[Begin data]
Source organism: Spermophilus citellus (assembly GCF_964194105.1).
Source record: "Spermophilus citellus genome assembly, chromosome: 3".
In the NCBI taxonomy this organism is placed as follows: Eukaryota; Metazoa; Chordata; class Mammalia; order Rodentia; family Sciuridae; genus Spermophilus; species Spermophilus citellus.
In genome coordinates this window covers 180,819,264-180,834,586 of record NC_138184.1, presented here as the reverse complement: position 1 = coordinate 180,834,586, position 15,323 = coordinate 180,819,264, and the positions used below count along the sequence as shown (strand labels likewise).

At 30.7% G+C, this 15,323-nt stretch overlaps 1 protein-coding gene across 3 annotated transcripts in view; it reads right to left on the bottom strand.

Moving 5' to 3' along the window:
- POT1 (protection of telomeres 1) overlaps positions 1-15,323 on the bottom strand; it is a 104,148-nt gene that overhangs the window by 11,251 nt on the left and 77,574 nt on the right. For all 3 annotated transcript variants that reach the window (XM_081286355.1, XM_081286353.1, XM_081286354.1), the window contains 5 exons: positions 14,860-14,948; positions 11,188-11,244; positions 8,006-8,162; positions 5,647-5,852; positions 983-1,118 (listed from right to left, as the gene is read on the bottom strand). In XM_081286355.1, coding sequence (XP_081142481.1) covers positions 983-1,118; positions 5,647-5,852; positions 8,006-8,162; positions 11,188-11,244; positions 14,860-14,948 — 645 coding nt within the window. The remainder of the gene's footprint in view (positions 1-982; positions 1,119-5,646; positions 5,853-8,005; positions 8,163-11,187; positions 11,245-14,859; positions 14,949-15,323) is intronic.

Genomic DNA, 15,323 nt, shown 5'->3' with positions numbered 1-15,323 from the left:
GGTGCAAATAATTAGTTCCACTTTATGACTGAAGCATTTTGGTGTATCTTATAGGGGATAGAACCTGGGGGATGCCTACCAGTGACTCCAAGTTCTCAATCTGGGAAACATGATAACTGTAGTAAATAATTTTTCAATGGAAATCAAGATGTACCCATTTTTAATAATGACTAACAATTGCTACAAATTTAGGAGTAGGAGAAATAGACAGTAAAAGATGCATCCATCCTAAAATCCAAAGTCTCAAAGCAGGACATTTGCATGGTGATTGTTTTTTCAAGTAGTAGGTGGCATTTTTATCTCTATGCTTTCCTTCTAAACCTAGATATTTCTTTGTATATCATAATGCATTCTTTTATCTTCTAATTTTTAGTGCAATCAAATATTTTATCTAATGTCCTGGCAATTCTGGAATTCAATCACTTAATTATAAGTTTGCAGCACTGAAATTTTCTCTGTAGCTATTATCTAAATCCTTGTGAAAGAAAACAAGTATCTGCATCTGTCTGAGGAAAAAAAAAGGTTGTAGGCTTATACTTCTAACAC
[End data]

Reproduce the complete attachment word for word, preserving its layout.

Source organism: Spermophilus citellus (assembly GCF_964194105.1).
Source record: "Spermophilus citellus genome assembly, chromosome: 3".
In the NCBI taxonomy this organism is placed as follows: Eukaryota; Metazoa; Chordata; class Mammalia; order Rodentia; family Sciuridae; genus Spermophilus; species Spermophilus citellus.
In genome coordinates this window covers 180,819,264-180,834,586 of record NC_138184.1, presented here as the reverse complement: position 1 = coordinate 180,834,586, position 15,323 = coordinate 180,819,264, and the positions used below count along the sequence as shown (strand labels likewise).

At 30.7% G+C, this 15,323-nt stretch overlaps 1 protein-coding gene across 3 annotated transcripts in view; it reads right to left on the bottom strand.

Moving 5' to 3' along the window:
- POT1 (protection of telomeres 1) overlaps positions 1-15,323 on the bottom strand; it is a 104,148-nt gene that overhangs the window by 11,251 nt on the left and 77,574 nt on the right. For all 3 annotated transcript variants that reach the window (XM_081286355.1, XM_081286353.1, XM_081286354.1), the window contains 5 exons: positions 14,860-14,948; positions 11,188-11,244; positions 8,006-8,162; positions 5,647-5,852; positions 983-1,118 (listed from right to left, as the gene is read on the bottom strand). In XM_081286355.1, coding sequence (XP_081142481.1) covers positions 983-1,118; positions 5,647-5,852; positions 8,006-8,162; positions 11,188-11,244; positions 14,860-14,948 — 645 coding nt within the window. The remainder of the gene's footprint in view (positions 1-982; positions 1,119-5,646; positions 5,853-8,005; positions 8,163-11,187; positions 11,245-14,859; positions 14,949-15,323) is intronic.

Genomic DNA, 15,323 nt, shown 5'->3' with positions numbered 1-15,323 from the left:
GGTGCAAATAATTAGTTCCACTTTATGACTGAAGCATTTTGGTGTATCTTATAGGGGATAGAACCTGGGGGATGCCTACCAGTGACTCCAAGTTCTCAATCTGGGAAACATGATAACTGTAGTAAATAATTTTTCAATGGAAATCAAGATGTACCCATTTTTAATAATGACTAACAATTGCTACAAATTTAGGAGTAGGAGAAATAGACAGTAAAAGATGCATCCATCCTAAAATCCAAAGTCTCAAAGCAGGACATTTGCATGGTGATTGTTTTTTCAAGTAGTAGGTGGCATTTTTATCTCTATGCTTTCCTTCTAAACCTAGATATTTCTTTGTATATCATAATGCATTCTTTTATCTTCTAATTTTTAGTGCAATCAAATATTTTATCTAATGTCCTGGCAATTCTGGAATTCAATCACTTAATTATAAGTTTGCAGCACTGAAATTTTCTCTGTAGCTATTATCTAAATCCTTGTGAAAGAAAACAAGTATCTGCATCTGTCTGAGGAAAAAAAAAGGTTGTAGGCTTATACTTCTAACAC